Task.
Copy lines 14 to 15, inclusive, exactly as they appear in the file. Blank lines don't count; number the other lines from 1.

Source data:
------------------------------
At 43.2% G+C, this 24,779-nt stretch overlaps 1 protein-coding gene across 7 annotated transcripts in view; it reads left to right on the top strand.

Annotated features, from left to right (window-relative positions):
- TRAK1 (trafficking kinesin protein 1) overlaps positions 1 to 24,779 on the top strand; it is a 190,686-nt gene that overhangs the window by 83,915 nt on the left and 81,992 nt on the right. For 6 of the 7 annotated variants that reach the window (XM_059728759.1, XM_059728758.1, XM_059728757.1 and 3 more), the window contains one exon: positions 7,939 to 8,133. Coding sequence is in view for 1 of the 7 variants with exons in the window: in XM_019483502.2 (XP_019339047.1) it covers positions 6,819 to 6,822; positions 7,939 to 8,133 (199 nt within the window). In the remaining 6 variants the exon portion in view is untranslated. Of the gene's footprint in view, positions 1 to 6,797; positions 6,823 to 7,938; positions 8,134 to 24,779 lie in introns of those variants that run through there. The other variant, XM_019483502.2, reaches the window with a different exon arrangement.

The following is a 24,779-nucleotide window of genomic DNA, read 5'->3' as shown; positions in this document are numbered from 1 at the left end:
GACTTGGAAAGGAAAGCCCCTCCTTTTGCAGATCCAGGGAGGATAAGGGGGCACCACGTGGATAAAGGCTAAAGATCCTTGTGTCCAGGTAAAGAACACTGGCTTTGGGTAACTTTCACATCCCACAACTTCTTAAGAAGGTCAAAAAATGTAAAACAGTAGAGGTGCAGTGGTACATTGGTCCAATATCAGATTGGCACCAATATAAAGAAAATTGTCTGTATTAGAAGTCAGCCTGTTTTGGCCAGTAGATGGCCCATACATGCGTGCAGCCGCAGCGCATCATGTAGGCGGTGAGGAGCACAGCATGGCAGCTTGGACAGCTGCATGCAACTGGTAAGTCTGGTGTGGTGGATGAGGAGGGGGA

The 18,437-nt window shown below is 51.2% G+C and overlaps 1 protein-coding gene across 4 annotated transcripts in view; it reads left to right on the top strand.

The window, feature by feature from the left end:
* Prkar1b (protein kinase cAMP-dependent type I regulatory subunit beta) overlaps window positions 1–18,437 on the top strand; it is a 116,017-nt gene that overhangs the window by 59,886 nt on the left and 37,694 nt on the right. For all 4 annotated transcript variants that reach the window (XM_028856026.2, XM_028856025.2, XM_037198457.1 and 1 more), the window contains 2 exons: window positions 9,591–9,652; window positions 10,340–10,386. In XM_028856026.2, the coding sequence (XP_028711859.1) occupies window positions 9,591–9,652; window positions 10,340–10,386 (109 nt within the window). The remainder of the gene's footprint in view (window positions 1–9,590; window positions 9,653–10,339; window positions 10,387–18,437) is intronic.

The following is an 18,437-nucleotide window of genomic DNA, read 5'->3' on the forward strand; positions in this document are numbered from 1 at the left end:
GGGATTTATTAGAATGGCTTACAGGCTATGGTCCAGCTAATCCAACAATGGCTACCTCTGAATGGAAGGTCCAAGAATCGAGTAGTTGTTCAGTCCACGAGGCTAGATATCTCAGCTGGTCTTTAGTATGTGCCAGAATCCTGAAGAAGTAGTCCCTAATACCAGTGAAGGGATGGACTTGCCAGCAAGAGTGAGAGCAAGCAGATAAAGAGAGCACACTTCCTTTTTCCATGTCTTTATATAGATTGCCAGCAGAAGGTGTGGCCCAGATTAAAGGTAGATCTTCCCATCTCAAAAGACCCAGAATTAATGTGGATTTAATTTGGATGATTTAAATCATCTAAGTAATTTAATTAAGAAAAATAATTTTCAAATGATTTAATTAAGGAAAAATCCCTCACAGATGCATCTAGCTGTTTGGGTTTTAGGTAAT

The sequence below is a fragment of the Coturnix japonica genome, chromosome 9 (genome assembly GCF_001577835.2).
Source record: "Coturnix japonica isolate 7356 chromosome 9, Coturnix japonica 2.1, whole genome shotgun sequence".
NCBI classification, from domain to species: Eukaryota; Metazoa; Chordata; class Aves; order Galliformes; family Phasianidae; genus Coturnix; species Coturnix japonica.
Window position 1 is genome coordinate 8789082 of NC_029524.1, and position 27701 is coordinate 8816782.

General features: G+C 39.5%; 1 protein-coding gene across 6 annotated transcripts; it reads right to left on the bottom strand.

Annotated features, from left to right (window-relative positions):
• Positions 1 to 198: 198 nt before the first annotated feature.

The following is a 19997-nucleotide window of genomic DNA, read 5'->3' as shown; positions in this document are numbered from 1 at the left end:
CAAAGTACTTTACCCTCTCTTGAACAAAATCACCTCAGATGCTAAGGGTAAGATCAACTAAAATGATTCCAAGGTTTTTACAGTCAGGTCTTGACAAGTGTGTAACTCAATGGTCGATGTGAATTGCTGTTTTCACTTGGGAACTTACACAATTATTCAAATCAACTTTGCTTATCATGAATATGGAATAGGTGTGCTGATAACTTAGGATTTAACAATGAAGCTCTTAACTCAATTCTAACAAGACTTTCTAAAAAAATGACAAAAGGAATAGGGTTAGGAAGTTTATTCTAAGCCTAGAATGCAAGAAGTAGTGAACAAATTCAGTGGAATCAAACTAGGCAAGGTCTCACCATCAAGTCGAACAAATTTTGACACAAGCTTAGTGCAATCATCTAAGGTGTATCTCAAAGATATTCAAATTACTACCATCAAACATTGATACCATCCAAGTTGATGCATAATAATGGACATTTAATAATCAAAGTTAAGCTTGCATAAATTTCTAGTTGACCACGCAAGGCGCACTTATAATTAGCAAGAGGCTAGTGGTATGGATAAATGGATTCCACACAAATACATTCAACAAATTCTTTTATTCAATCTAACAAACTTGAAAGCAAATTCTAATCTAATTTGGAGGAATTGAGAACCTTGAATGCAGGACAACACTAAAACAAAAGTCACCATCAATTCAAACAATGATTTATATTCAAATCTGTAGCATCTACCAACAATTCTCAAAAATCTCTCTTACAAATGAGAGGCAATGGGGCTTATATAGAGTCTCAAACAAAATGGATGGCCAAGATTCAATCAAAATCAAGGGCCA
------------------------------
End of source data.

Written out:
Window position 1 is genome coordinate 8789082 of NC_029524.1, and position 27701 is coordinate 8816782.

General features: G+C 39.5%; 1 protein-coding gene across 6 annotated transcripts; it reads right to left on the bottom strand.